What happens when technology can do great things for humanity, but doesn't make a lot of money? Technology and social entrepreneur Jim Fruchterman explores the social good side of technology applications: how to get great tech tools to the people who often need them the most, but are least able to afford them!
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Why Your Country Should Ratify the Marrakesh Treaty
Access to information and knowledge is
a basic human right and a necessary first step towards personal, economic, and social development. Yet around the world, over 100 million individuals are denied this basic right. They include people who are blind, visually impaired, have dyslexia, or have a physical disability that prevents them from reading regular printed books. The good news is that there are now unprecedented
opportunities to transform the lives of these millions by removing barriers of
access to information —and this is where you can help.
Chief negotiator Justin Hughes and the
U.S. delegation signing the treaty.
As the nonprofit operator of Bookshare,the world’s largest online library for people who are blind, visually impaired, dyslexic, or have a physical disability that prevents them from reading books, Benetechstrongly recommends the ratification
of the Marrakesh Treaty.
Here’s why the Marrakesh Treaty is so
important and why your country can help ensure it benefits the millions who
What Does the Marrakesh Treaty Do?
The World Blind Union's Right to Read Campaign estimates that less than ten percent of all books published are available in accessible formats such as braille, large print, and audio talking books. The Marrakesh Treaty makes it
easier for nonprofits, schools, government agencies, and individuals with
disabilities to convert inaccessible print books into accessible equivalents.
It does so by making it legal under copyright to create accessible books
without needing to seek permission or (in most countries) paying a royalty. It
also allows for the import and export of such accessible books across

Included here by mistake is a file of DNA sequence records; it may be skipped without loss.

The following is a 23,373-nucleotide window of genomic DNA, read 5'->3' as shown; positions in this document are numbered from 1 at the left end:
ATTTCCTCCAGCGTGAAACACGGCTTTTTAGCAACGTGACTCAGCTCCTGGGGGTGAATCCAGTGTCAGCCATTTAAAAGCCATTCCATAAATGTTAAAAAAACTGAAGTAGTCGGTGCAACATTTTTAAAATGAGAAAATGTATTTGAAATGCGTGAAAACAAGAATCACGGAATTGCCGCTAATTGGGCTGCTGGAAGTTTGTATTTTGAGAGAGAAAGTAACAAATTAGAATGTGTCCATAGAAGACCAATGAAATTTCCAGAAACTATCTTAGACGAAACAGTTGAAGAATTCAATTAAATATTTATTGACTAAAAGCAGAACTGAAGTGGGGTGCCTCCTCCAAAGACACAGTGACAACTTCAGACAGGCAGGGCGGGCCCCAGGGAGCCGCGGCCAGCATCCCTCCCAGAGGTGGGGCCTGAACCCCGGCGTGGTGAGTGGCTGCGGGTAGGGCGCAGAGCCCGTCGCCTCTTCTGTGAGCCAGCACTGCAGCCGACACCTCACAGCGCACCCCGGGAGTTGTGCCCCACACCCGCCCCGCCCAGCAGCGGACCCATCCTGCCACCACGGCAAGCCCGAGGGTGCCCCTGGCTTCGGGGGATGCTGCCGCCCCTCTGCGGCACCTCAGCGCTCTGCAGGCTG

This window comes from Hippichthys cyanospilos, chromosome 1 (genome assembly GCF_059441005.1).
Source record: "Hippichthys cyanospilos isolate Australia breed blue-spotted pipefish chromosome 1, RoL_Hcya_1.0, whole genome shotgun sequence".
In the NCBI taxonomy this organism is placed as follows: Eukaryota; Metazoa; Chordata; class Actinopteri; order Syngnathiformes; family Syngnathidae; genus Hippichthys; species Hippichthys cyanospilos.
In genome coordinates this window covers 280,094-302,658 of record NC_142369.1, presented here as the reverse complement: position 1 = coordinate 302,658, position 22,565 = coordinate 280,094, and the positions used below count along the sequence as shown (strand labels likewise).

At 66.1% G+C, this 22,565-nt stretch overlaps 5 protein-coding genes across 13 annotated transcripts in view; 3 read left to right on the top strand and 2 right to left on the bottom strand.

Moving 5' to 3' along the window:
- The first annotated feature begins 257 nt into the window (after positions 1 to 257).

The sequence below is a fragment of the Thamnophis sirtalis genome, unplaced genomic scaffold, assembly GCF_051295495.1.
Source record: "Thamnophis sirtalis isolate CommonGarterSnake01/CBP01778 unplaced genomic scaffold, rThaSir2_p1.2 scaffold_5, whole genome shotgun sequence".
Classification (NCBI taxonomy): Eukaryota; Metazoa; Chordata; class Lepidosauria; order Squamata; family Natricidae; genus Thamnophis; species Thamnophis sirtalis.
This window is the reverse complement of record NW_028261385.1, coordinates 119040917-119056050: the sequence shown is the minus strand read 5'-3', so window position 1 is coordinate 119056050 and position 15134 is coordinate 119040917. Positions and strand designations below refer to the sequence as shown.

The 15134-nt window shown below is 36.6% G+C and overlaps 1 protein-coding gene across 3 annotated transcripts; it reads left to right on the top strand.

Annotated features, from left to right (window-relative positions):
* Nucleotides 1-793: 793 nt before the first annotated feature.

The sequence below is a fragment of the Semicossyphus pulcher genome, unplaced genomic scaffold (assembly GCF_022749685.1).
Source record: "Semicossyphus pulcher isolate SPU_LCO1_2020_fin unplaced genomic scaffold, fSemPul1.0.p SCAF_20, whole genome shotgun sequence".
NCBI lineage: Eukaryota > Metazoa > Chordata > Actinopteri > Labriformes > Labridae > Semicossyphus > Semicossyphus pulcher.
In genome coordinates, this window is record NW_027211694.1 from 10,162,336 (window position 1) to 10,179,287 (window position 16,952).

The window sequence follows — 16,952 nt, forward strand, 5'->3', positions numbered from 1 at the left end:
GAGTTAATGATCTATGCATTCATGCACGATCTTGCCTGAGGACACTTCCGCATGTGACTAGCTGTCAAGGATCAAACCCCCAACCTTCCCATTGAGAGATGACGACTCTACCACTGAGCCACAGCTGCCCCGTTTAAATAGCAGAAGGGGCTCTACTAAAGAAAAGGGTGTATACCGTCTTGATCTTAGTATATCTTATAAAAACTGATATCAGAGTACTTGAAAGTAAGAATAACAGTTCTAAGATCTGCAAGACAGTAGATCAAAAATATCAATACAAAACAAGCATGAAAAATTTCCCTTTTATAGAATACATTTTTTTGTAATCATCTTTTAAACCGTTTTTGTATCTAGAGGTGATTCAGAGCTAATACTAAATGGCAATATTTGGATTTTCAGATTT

How Does the Treaty Help My
remedies the book famine faced by people who are blind or have another
disability that prevents them from reading books, improving their access to
education, employment, and social inclusion.
supports international human rights treaty commitments, especially the UN
Convention on the Rights of Persons with Disabilities.
supports the Sustainable Development Goals, which mention inclusiveness
repeatedly, especially in the context of education.
the primary successful example of the UN’s World Intellectual Property Organization
Development Agenda, and will lay the groundwork for more advances in the
supports domestic human and civil rights laws around access to information and
greatly lowers the cost of providing accessible books by both easing domestic
efforts as well as by opening up existing accessible book collections in other
countries (either regionally or large worldwide English libraries, such
as Bookshare’s collection of 375,000+ titles).
helps hasten the development of a domestic electronic book industry in your
country, since ebooks are one core format for providing accessible books.
politically popular. Helping people with disabilities gain access to education
and books is a cause everyone can identify with. Most people know someone who
might benefit from books that talk.
publishing industry has come out in favor of the treaty.